#BeyondDetention: Freed Voices & UNHCR Global Detention Strategy


“The truth is that we, the migrants, have become leverage in the bid for votes. We saw that in the last elections, at the Brexit vote, all across Europe, and now…with Trump. Detention is just the place where politicians warehouse their bargaining chips. Only we are not bargaining chips – we are people. And we need a human approach to immigration that reflects that.”

These were Kasonga’s closing words at Monday’s meeting between members of the Freed Voices group and Marie Huberlant of the UNHCR’s Global Detention Strategy. Kick-starting a wider, week-long UNHCR Geneva visit to the UK, the two parties came together to discuss the singularity of the our Government’s detention policy, the UNHCR’s ‘Beyond Detention’ report on alternatives, and UNHCR’s potential role in progressing the anti-detention movement’s efforts in this country.

First things first, Freed Voices sought to fully translate the unique impacts of indefinite detention, the outstanding feature of the UK’s detention policy. William spoke about the ‘uncertainty and fear that comes with no time-limit’ and how the experience had returned him to the same traumas that led him to seek protection in this country in the first place. Michael, detained over two and half years, pointed to the high rate of suicide attempts in detention – now up to one a day – and expressed his surprise: “I thought it would have been more, to be honest. Indefinite detention melts your brain…you start to see death as a way out. Just imagine that..? We all thought about doing it. Some of us here tried.’ Kasonga, detained over 24 months, spoke candidly about the effects indefinite detention has had on his personal life: “It ended my marriage because I could not guarantee my wife a future. It changed my relationship with my children, forever. It broke the trust I had in the immigration system and the country I have lived in for the last twenty years.”

Members were also keen to emphasise the differences in fighting your case inside detention, behind bars, and outside, in the community. “You are handcuffed inside detention when it comes to accessing your legal rights,” noted William. Reflecting on what happens when you don’t have money to pay for your own private legal representation, he sketched out a simple equation: “Poor quality solicitors + 10 minute consultation slots + restricted internet use + bad telephone network + no access to evidence = no case.” “And if you don’t speak English,” Michael added, “forget it. You’re dead.”

Kasonga led on the second section of the Freed Voices presentation: the argument for effective, working, alternatives to detention, as opposed to those ‘alternatives’ currently peddled by the Home Office (namely, reporting, electronic monitoring and bail/temporary admission). Firstly, the current mechanisms do not stop detention: “They are additions. When I was released on bail, my cell-mate called me to tell me they’d filled my bed within the hour.” Secondly, they do not offer solutions, case-resolution, dialogue or support through the process: “I have never heard from my case-worker – pre, during or post-detention – not even once.” Thirdly, these alternatives continue to alienate and traumatise migrants: “They are extensions of the suffering of detention. Every time I go to report, I head straight to my GP afterwards. Just queuing in line gives me flashbacks to my detention and I need tablets to calm me down. It is a mental torture that does not leave you.”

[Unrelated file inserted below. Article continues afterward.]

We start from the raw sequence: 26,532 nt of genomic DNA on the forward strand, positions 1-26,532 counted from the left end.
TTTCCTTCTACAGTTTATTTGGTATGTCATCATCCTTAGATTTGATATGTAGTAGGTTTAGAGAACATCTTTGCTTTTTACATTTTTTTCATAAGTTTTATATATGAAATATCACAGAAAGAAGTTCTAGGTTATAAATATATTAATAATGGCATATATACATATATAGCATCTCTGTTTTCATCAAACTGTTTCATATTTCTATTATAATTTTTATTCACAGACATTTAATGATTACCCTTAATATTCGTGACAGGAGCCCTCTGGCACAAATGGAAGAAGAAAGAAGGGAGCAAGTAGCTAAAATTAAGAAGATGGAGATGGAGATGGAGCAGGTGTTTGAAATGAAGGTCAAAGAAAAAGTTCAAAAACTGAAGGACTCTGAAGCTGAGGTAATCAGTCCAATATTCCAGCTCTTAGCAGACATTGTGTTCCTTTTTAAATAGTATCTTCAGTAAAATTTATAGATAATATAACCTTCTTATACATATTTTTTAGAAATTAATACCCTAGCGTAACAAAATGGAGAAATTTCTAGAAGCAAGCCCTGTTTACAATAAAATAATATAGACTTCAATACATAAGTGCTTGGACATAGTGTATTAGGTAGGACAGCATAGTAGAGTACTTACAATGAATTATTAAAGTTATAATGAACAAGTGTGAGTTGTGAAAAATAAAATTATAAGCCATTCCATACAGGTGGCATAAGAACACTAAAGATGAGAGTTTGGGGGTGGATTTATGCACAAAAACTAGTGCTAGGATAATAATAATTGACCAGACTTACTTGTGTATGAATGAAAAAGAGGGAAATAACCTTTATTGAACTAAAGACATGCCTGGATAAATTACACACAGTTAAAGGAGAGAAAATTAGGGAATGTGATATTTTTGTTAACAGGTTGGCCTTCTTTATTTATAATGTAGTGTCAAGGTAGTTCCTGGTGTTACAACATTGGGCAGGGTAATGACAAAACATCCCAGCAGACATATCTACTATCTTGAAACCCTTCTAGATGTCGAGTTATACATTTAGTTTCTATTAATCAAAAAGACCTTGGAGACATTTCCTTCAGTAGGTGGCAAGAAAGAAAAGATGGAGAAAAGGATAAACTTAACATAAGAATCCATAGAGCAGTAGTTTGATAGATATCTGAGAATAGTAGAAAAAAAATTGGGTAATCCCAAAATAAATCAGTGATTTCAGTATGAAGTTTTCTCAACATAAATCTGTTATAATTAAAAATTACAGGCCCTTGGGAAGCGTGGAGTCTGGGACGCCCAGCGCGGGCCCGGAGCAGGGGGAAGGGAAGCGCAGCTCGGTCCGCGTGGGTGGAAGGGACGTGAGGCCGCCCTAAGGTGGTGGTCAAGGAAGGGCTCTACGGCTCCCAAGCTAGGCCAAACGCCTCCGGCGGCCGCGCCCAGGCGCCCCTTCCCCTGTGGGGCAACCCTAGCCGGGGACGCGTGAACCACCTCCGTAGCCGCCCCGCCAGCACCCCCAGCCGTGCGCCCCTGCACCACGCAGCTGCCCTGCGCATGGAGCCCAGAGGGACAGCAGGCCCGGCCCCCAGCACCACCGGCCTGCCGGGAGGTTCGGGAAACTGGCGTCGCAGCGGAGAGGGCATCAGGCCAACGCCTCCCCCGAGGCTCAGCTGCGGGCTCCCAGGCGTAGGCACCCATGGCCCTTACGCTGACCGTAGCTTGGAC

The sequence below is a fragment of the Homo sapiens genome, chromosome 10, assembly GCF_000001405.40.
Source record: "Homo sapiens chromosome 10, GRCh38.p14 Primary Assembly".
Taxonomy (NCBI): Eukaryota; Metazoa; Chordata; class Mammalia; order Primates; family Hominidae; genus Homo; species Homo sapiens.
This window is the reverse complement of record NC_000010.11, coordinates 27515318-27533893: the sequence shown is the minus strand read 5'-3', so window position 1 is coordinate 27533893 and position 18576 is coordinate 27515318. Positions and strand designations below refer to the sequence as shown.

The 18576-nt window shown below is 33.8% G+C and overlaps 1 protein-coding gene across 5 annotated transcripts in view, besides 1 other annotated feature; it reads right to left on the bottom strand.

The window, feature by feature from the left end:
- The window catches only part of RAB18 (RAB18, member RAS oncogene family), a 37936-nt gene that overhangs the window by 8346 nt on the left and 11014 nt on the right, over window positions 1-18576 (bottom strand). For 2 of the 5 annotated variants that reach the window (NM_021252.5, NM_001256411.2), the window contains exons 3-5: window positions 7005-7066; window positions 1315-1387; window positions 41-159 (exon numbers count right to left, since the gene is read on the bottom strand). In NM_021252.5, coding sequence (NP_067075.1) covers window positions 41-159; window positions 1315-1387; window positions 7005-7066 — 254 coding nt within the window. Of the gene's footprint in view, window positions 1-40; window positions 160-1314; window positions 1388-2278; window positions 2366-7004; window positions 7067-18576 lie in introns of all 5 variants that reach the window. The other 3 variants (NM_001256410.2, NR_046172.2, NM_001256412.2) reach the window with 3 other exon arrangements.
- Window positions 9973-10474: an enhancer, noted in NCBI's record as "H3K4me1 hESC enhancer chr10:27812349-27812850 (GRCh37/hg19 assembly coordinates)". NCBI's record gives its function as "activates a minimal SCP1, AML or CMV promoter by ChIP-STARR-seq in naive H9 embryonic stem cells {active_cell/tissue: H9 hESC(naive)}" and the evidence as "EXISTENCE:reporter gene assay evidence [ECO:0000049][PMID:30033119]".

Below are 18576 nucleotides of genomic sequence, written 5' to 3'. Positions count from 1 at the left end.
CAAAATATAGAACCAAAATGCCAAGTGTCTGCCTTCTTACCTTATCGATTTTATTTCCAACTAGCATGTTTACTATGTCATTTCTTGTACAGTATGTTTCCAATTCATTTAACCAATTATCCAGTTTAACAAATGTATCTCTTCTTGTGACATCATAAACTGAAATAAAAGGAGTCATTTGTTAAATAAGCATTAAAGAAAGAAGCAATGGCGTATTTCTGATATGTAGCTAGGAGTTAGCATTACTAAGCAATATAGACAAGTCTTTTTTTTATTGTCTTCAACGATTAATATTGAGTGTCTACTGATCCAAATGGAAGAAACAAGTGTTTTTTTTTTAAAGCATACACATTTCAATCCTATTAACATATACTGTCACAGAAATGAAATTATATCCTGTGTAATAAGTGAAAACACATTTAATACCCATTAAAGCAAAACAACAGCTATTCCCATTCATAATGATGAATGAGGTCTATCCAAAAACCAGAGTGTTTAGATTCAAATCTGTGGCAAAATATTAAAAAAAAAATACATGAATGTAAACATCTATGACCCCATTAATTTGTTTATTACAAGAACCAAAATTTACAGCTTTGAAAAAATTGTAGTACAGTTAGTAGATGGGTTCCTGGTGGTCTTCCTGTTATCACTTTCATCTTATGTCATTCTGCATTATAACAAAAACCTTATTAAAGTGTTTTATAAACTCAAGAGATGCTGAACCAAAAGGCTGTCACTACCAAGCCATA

Ms. Huberlant flagged the official Home Office guidelines on case-management support for those going through the asylum process in order to understand the gap between Governmental words and practical reality and this, in turn, spurned a wider conversation about accountability. Freed Voices members reflected on the numerous ways that this government does not practice what it preaches  – from safeguarding against vulnerable people in detention to the very notion of using incarceration as a last resort rather than as the kneejerk ‘go-to’ it has become.

Michael concluded the session by stressing the vitality of engaging migrants in delivering the UNHCR’s Beyond Detention Global Strategy. “Effective alternatives to detention are only going to work with the building of trust. And you are not going to get the trust of migrants unless you involve them in shaping what alternatives look like. Speaking personally, I would not trust an alternatives to detention project that had not engaged with migrants first, full-stop.” Any why engage migrants? “Because we are experts-by-experience on the issue whether we like it or not. There have been many times when I’ve been in a room with decision-makers or with MPs or ‘detention policy experts’ and I am always amazed about how little they actually understand about the issue, about the reality of detention, about its impacts. It is alarming. We’ve already seen what happens when the government is left to make policy on their own…It’s like a group of old men making policies about abortion. It is a policy made in ignorance. And this means it will always be more open to the influence of institutionalised racism and politics.”

And with that, Freed Voices made their way down to Whitehall to protest Trump’s xenophobic immigration ban and his proposed State visit to the UK.